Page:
Published online 17 September 2008 | Nature 455, 270-271 (2008) | doi:10.1038/455270a

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Swollen with success

For a different perspective on the 2008 indicators from the US National Science Foundation, take a look at Nature 's cartograms. Words and maps by Declan Butler.

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The standard map above of R&x0026;D as a share of each state's gross domestic product can be compared directly with the cartogram immediately below. This NSF indicator shows the importance of R&x0026;D to a state's economy, a measure of its potential foThe standard map above of R&D as a share of each state's gross domestic product can be compared directly with the cartogram immediately below. This NSF indicator shows the importance of R&D to a state's economy, a measure of its potential for future growth.

Science indicators make for compulsive reading in the research community, where scientists pore over them like fans analysing the latest football results. Conventional mapping of indicators can make interpretation tricky, so Nature has generated a series of cartograms that reveal the United States distorted in proportion to a variable other than area — such as state spending on R&D. The maps here were made using data from the State Indicators chapter of the 2008 edition of the US National Science Foundation's (NSF's) Science and Technology Indicators (http://www.nsf.gov/statistics/seind08). For simplicity, the cartograms use a base map of the 48 contiguous mainland states and the District of Columbia.

Perhaps the best-known use of cartograms is the 2004 analysis of US presidential election results by Mark Newman of the University of Michigan in Ann Arbor, and Michael Gastner, at the Santa Fe Institute in New Mexico, who are experts in social and information networks. Whereas standard maps showed the United States awash in red Republican votes, cartograms that adjusted state and county areas on the basis of their population gave a more accurate picture, with roughly equal areas of red and blue (T. M. Gastner and M. E. J. Newman Proc. Natl Acad. Sci. USA 101, 7499–7540; 2004).

New Mexico and Colorado are prominent because of the presence of national labs in these states with an otherwise small GDP.New Mexico and Colorado are prominent because of the presence of national labs in these states with an otherwise small GDP.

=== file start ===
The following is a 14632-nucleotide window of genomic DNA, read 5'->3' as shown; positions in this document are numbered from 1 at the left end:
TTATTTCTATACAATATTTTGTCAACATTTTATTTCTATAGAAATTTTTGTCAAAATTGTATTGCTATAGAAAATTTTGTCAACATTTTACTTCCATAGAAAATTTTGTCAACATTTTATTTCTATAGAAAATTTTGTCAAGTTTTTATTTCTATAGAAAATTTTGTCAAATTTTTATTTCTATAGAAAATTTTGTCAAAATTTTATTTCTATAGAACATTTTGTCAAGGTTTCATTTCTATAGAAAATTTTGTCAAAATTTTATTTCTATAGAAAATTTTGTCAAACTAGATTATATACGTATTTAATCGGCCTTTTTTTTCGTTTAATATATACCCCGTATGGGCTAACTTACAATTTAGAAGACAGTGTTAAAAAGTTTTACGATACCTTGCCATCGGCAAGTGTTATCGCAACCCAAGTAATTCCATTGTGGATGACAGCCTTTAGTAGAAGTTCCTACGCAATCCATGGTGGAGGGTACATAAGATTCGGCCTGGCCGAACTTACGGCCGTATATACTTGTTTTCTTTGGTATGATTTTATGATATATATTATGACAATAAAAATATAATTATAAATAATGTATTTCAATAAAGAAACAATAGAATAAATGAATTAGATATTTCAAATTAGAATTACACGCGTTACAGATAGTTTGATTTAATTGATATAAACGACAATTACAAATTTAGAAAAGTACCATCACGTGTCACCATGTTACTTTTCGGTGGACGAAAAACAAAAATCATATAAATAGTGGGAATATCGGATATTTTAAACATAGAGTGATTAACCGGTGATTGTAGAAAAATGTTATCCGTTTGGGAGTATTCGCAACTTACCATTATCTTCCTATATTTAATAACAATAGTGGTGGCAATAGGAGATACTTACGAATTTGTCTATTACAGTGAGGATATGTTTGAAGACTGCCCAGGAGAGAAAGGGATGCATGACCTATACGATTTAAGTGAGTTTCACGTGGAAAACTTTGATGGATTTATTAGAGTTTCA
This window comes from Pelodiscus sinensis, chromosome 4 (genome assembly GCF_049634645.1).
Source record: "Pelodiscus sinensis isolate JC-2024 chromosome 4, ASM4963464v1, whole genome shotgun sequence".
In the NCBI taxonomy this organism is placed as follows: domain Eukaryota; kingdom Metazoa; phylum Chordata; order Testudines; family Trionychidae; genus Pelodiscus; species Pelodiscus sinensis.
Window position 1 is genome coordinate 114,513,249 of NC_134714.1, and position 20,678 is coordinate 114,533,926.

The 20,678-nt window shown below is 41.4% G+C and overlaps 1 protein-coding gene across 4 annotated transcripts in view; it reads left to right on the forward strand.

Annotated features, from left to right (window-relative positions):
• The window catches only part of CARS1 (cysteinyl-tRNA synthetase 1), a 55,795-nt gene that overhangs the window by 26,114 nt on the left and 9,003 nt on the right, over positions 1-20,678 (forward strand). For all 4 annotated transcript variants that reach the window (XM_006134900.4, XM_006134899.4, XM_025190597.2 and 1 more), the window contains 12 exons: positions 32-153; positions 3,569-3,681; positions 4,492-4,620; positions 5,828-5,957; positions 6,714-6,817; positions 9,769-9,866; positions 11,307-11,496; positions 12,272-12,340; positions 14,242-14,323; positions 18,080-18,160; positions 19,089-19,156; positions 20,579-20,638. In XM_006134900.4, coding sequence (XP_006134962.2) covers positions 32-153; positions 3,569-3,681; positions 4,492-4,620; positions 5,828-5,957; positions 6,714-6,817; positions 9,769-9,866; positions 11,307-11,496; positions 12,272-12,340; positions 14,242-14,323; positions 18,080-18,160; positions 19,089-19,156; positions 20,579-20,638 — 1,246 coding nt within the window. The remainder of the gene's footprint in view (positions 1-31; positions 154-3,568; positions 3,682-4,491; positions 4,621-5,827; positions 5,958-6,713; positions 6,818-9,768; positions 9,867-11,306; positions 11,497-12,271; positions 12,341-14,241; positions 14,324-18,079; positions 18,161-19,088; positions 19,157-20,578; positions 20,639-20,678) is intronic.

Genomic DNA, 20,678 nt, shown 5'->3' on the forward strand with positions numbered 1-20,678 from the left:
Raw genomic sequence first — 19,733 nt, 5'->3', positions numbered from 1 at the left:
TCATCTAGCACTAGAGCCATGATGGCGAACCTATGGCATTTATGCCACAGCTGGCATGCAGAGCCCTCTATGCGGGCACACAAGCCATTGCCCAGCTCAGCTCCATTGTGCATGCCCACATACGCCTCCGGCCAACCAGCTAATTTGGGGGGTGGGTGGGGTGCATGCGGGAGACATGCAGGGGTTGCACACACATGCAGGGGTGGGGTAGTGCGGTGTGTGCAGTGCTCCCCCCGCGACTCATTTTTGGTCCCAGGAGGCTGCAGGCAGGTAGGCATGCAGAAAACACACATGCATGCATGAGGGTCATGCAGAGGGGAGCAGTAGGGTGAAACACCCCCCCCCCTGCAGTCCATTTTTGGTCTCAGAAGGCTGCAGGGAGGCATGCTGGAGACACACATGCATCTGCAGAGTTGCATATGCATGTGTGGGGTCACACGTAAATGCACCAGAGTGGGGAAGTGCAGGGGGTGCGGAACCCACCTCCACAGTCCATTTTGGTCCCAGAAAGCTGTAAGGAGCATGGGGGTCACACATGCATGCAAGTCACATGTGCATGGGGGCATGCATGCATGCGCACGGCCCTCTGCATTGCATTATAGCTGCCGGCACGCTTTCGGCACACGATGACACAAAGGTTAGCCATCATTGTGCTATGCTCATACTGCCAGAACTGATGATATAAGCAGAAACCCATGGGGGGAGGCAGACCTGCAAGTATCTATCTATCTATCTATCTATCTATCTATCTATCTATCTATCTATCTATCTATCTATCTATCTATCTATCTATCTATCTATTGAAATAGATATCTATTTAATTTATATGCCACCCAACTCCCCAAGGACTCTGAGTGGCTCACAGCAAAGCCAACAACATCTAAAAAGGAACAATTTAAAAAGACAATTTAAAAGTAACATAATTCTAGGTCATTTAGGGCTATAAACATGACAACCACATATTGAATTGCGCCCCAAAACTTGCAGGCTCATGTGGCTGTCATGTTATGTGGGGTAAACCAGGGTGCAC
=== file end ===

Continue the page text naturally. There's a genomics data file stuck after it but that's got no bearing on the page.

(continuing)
States with high values for this indicator were mostly located on the west coast or the northern half of the east coast.States with high values for this indicator were mostly located on the west coast or the northern half of the east coast.

That paper introduced an improved algorithm for generating cartograms, which was the one used here. The software implementation is the open-source ScapeToad, released in May by the Chôros Laboratory at the Swiss Federal Institute of Technology (EPFL) in Lausanne, which researches the concept of space in society, from urban planning to territorial development.

Science and engineering jobs have the biggest share of the workforce in the District of Columbia and the adjacent states of Maryland and Virginia.Science and engineering jobs have the biggest share of the workforce in the District of Columbia and the adjacent states of Maryland and Virginia.
This indicator shows a state's ability to attract and retain highly trained scientists and engineers.This indicator shows a state's ability to attract and retain highly trained scientists and engineers.

Cartograms have rarely been used for science indicators, although the NSF generated two for its 2006 science and engineering indicators. "The resulting feedback was mixed," says John Gawalt of the NSF's statistics division, "they can be difficult for readers to interpret."

High values of venture capital normalized to the size of a state's economy show which states are successfully attracting venture capital to fuel growth.High values of venture capital normalized to the size of a state's economy show which states are successfully attracting venture capital to fuel growth.
Absolute values of venture capital disbursed show that it is concentrated in a handful of states, with California obtaining almost half.Absolute values of venture capital disbursed show that it is concentrated in a handful of states, with California obtaining almost half.

But visualizing information in this way can be stimulating. "For such a familiar map as the United States, the combined distortions and colour scales of these cartograms are highly meaningful; the maps become somehow shocking and subversive," says Rémi Barré, a researcher at the National Conservatory of Arts and Crafts (CNAM) in Paris and former head of the French science indicators agency, the Paris-based Science and Technology Observatory (OCT). "This double visualization is powerful and welcome."

"They're a really nice visualization of some things I hadn't really appreciated before," says Newman. "The one of R&D as share of gross domestic product is pretty close to a population cartogram, except for Colorado and New Mexico, where the big national labs are. It's interesting to see Michigan, with the auto industry, and Washington state, home of Microsoft, looming large on the industry-funding cartogram. Why is Oregon so big? Is that Intel?"

Geographer Jacques Lévy, director of the Chôros lab, says the Nature maps are fascinating. "I'm struck by the efficient resistance of the east, including a part of the Rust Belt and the coastal south. Conversely, California and the west coast do not seem to do as well as we might imagine.

"The maps also show how in a supposed neo-liberal America, the role of a powerful, multi-tier state can challenge the spontaneous distribution of resources induced by socio-economic rationales," Lévy adds. 

See Editorial, page 264.

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